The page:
Iran Nuclear NewsSarkozy wants tougher Iran sanctions

Sarkozy wants tougher Iran sanctions

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AP: Accusing Iran of seeking nuclear weapons, French President Nicolas Sarkozy suggested tougher sanctions against the Mideast nation Thursday over its refusal to suspend nuclear activities. The Associated Press

By ANGELA CHARLTON

PARIS (AP) — Accusing Iran of seeking nuclear weapons, French President Nicolas Sarkozy suggested tougher sanctions against the Mideast nation Thursday over its refusal to suspend nuclear activities.

Sarkozy, who has toughened the French position on Iran since taking office in May, called the possibility of an Iranian bomb “unacceptable.”

Sarkozy was expected to discuss sanctions with other world leaders at the U.N. General Assembly next week. Foreign Minister Bernard Kouchner, meanwhile, was in Washington to meet with senior U.S. officials — and to discuss Iran, among other joint concerns.

If current sanctions are not sufficient, Sarkozy said, “I want stronger sanctions,” he said in a televised interview. But he insisted that France does not want to see tensions lead to war.

The United States and other world powers suspect Tehran of seeking nuclear weapons, while Tehran insists it only wants nuclear technology to produce electricity. Two rounds of U.N. sanctions have failed to end the deadlock.

“It’s a very difficult matter, but France does not want war,” Sarkozy said. He said negotiations with Iran were still possible.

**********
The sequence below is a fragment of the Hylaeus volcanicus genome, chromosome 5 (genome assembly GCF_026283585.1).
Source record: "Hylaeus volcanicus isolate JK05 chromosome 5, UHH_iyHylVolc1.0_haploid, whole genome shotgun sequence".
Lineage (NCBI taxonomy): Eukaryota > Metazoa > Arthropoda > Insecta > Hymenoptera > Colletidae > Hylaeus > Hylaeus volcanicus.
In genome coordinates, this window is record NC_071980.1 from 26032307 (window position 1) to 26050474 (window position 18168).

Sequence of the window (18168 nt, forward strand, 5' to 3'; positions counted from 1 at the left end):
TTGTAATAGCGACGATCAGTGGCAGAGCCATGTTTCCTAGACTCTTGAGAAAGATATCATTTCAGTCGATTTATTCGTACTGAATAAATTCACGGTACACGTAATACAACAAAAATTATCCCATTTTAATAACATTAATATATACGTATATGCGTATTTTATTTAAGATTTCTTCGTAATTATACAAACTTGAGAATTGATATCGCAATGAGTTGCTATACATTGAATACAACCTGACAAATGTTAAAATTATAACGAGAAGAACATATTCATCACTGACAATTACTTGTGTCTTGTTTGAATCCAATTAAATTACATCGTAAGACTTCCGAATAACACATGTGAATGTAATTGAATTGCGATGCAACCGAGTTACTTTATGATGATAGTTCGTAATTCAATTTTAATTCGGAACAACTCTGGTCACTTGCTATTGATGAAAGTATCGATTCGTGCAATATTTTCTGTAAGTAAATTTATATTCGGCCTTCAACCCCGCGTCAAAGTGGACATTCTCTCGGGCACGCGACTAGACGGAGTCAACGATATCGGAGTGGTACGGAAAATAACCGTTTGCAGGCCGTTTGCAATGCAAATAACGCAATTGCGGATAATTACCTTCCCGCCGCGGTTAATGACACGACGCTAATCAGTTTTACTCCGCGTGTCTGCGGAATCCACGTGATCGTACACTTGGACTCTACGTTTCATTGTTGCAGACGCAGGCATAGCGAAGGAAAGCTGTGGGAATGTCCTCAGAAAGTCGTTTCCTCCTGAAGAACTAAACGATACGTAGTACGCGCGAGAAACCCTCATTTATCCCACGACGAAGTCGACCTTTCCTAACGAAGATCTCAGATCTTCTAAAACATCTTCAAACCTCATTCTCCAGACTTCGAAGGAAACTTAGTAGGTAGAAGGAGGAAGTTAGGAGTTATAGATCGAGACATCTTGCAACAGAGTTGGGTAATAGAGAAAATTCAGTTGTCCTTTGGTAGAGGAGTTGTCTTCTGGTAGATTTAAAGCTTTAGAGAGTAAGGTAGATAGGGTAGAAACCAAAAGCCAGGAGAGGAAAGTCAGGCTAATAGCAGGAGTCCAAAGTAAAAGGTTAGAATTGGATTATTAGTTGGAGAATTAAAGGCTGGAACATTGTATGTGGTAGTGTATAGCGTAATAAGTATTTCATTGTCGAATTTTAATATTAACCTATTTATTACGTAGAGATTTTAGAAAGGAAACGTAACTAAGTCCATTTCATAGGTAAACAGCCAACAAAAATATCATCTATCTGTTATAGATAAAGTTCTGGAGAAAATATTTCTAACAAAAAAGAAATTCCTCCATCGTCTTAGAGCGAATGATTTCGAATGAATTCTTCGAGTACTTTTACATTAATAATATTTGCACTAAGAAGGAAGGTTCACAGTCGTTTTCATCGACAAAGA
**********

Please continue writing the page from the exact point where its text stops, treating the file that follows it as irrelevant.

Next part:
Sarkozy, known for his frank manner, dispensed with diplomatic niceties when referring to Iran’s nuclear activities.

“Iran is trying to acquire a nuclear bomb. I say to the French, ‘It’s unacceptable,'” Sarkozy said.

“How can we convince (the Iranians) to renounce this project as the international community has convinced North Korea and Libya? Through discussion, dialogue, sanctions,” he said.

Sarkozy stepped back slightly from comments by Kouchner on Sunday that the world should “prepare for the worst” in Iran, specifically “war.” Amid criticism, Kouchner later softened that, insisting he just wanted to underline the gravity of the Iranian nuclear problem.

“I would not have used the word ‘war,'” Sarkozy said Thursday.

“How can we convince (the Iranians) to renounce this project as the international community has convinced North Korea and Libya? Through discussion, dialogue, sanctions,” he said.

French officials this week floated plans for European sanctions against Iran beyond existing U.N. measures, which the Foreign Ministry called “insufficient.”

Sarkozy’s spokesman, David Martinon, said earlier Thursday that France wants European companies to be told not to seek new markets and to reduce their investments in Iran.

Martinon said such measures were being considered because it could take time for the U.N. Security Council to agree on tougher sanctions.

“They are recommendations which we hope each European Union state would address to their companies which are present or which envisage having a presence in Iran,” he said at a news briefing.

Under the proposal, European companies would be asked to “at least not pitch for new markets in Iran,” and financial institutions recommended to reduce their investments there, he said.

Kouchner, just before leaving on his first official U.S. visit since his appointment in May, said France has moved on from the 12-year term of former President Jacques Chirac, who was a prominent critic of the U.S.-led war in Iraq.

Chirac also pushed for dialogue with Iran.

Associated Press writer John Leicester contributed to this report.

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